Ray Kelly comes under fire and apologizes, and some critics continue

Ray Kelly. (Azi Paybarah via flickr)
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Yesterday, the New York Times editorial page urged New York City Police Commissioner Ray Kelly "to apologize for the film" called "The Third Jihad." The commissioner had sat for a 90-minute interview with the filmmaker, and the final product was shown to nearly 1,500 police officers last year.

Late yesterday, Kelly apologized for his role in the film and for the fact that it had been shown.

The free papers are big on this story: amNewYork leads with Kelly's apology. Metro takes a harsher view, saying pressure is mounting on Kelly to resign, quoting a professor who said Mayor Michael Bloomberg doesn't want this to taint his legacy.

One of Kelly's critics is Linda Sarsour, a prominent Muslim-American activist from Bay Ridge, who said yesterday, "Keep your apology Commissioner Kelly cause we didn't ask for one." She and others are gathering signatures on a petition that calls for Kelly's ouster.

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The next question will be how many elected officials get on the fire-Kelly bandwagon. So far, none have.

Some links:

Washington

New York State Attorney General Eric Schnedierman will discuss in more detail his new role helping the Obama administration investigate the mortgage crisis at a press conference on Friday. [Edward Wyatt and Shaila Dewan]

Voting

Bloomberg, Rep. Steve Israel and John McCain's daughter--an independent, a Democrat and Republican--supporting moving Election Day to the weekend in order to increase voter turnout. [Jacob Soboroff]

Redistricting

Ed Koch said creating a 63rd seat in the State Senate is "an outrage." [Michael Gormley]

Same-Sex Marriage

Assemblyman Danny O'Donnell is getting married. [Bobby Cuza]

By pushing for a referendum, Governor Chris Christie gets a political boost. "To a public suspicious of government, Mr. Christie might come across as reasonable — why let 121 people in the Legislature decide? — rather than retrograde. And by affirming that he opposed same-sex marriage and would veto the Democrats’ legislation, he avoided alienating the conservative voters who are the key to the hopes of any Republican with national ambition. Putting the issue on the ballot could even help burnish Mr. Christie’s image among national Republicans; same-sex marriage ballot initiatives have tended to bring out a swell of conservative voters to defeat them, which could help a Republican presidential nominee even in a blue state like New Jersey." [Kate Zernike]

Cuomo

"Buffalo's need, I believe, is greater than any other city in the state," Cuomo said. Reporters note Western New York is "the only region of the state where [Cuomo] lost to Republican Carl P. Paladino in 2010." [Robert McCarthy and Denise Jewell Gee]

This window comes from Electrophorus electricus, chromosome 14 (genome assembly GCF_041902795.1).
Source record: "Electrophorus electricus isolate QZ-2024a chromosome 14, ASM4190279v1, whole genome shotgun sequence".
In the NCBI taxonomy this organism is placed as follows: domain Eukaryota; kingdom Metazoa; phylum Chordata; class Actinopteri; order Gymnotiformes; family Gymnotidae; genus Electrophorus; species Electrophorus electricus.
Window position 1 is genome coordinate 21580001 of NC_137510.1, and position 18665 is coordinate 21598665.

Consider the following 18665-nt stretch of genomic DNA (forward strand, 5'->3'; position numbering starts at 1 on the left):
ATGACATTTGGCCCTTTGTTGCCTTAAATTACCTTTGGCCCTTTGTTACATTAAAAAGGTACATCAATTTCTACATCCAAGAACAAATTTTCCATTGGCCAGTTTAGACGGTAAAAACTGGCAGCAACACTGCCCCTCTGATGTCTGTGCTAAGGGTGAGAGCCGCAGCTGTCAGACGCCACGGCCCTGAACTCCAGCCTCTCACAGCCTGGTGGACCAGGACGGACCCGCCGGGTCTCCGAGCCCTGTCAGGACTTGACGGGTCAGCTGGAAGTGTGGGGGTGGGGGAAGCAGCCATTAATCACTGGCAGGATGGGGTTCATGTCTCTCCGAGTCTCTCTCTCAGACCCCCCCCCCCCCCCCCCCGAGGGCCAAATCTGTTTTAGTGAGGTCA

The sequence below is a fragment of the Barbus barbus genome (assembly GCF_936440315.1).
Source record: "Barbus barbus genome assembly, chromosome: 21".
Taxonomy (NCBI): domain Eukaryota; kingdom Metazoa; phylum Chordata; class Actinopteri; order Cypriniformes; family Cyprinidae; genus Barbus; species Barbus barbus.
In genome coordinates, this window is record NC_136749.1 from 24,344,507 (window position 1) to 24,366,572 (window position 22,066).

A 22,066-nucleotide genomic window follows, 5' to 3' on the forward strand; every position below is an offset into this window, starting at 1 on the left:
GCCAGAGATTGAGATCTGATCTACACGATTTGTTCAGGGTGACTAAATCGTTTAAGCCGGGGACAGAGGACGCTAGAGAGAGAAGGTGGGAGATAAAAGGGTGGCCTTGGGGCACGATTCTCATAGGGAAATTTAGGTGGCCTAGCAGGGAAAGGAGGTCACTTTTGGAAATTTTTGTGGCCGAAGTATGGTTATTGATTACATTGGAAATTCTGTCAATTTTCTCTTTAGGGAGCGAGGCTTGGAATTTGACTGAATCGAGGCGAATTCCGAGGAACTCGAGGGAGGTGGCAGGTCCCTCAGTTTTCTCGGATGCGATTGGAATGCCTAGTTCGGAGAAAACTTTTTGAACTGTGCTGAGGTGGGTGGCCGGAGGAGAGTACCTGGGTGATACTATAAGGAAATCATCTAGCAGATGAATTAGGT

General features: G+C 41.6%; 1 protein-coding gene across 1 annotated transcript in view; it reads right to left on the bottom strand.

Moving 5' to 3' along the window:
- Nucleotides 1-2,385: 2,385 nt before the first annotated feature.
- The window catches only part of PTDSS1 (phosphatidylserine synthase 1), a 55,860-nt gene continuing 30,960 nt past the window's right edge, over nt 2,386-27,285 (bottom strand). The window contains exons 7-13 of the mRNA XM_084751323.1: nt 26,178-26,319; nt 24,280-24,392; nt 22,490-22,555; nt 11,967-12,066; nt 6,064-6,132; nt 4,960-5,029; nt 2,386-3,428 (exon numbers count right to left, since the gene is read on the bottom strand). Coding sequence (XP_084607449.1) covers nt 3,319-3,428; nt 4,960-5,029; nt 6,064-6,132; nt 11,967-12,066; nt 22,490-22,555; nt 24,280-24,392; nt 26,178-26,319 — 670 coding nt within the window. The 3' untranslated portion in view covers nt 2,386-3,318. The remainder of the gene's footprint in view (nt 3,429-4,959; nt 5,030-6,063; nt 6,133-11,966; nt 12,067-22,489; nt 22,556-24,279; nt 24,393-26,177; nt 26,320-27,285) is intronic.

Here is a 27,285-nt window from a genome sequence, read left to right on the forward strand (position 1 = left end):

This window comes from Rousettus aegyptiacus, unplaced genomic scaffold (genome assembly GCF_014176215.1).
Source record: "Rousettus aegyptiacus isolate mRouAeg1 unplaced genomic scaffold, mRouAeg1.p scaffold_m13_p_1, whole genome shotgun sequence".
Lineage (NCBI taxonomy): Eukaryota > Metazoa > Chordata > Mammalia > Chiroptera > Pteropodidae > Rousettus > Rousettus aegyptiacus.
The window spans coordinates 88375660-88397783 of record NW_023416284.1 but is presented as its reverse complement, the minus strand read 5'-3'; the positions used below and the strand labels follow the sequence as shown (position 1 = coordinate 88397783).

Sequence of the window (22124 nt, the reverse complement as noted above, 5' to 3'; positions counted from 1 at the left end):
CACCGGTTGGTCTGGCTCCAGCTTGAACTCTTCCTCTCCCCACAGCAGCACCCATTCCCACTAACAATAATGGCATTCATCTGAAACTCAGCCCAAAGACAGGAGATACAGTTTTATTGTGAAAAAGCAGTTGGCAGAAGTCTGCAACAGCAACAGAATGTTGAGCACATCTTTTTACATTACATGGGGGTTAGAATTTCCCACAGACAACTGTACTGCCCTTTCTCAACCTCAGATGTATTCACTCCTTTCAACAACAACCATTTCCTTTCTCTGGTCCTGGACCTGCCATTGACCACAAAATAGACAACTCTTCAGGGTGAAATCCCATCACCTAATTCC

Ray Kelly

The apology is front page news in amNew York. [Erik Ortiz]

"Pressure mounts for top cop to step down" is Metro's front-page headline. They quote a college professor saying it's not a far-fetched idea to oust Kelly in order to protect Bloomberg's legacy. Story also includes a "Scandal timeline." [Metro]

Greg Kelly

The Manhattan D.A.'s office is reportedy investigating a rape allegation against Ray Kelly's son, a co-anchor on Fox 5 News. Kelly's lawyer said his client "strenuously denies any wrongdoing" and is fully cooperating with the probe. [Jamie Schram]

The Manhattan District Attorney's office is investigating the case, instead of the NYPD, to avoid a conflict of interest. [William Rashbaum]

"Fox 5 mention of Kelly accusation came 7 minutes into newscast. Just after the story about a missing cub scout trailer." [@PatKiernan]

Education

"[T]he city had to fight tooth and nail to remove lawbreaking, abusive teachers," the Post reports, after obtaining details of disciplinary hearings under FOIL. [Carl Campanile]

The United Federation of Teachers pays for the rent, phone, Internet and utility costs for the office now occupied by the campaign arm of the State Senate Democrats. It's reported as a $4,483 in-kind contribution. [Ken Lovett]

Local

A cop said he was penalized for not meeting a stop-and-frisk quota that the NYPD denies exists. [David Seifman]

A professor who studies the convention industry is skeptical of Cuomo's plan to reap huge revenues by building the country's largest convention center in Queens. [Irving deJohn]

A Pentagon spokesman said it's premature to have a ticker tape parade for Iraq War, since some troops are still there. [Sally Goldenberg]

To overcome a communication glitch, the city will use $8.6 in federal aid to buy 2,700 Motorola radios for transit cops. [Sally Goldenberg and Josh Margolin]

Bloomberg liked Tinker Taylor Soldier Spy, the book and movies. [Michael Grynbaum

Here, for reference, is a slightly longer version of the mayor's Tinker Tailor critique. [Dan Rosenblum]

Media

Another A1 story in the Times about Apple, this one about the conditions under which the iPad is made: "Some former Apple executives say there is an unresolved tension within the company: executives want to improve conditions within factories, but that dedication falters when it conflicts with crucial supplier relationships or the fast delivery of new products." [Charles Duhigg and David Barboza]

Images

"You'll have to trust me on this, but that's ME getting a big hug from President Obama last week!" [Jon Cooper]

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A new desk will debut on The Call on 1/30. [John Schiumo]

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"Dylan doing 'Dylan' onset in Miami." [Jonathan Capehart]

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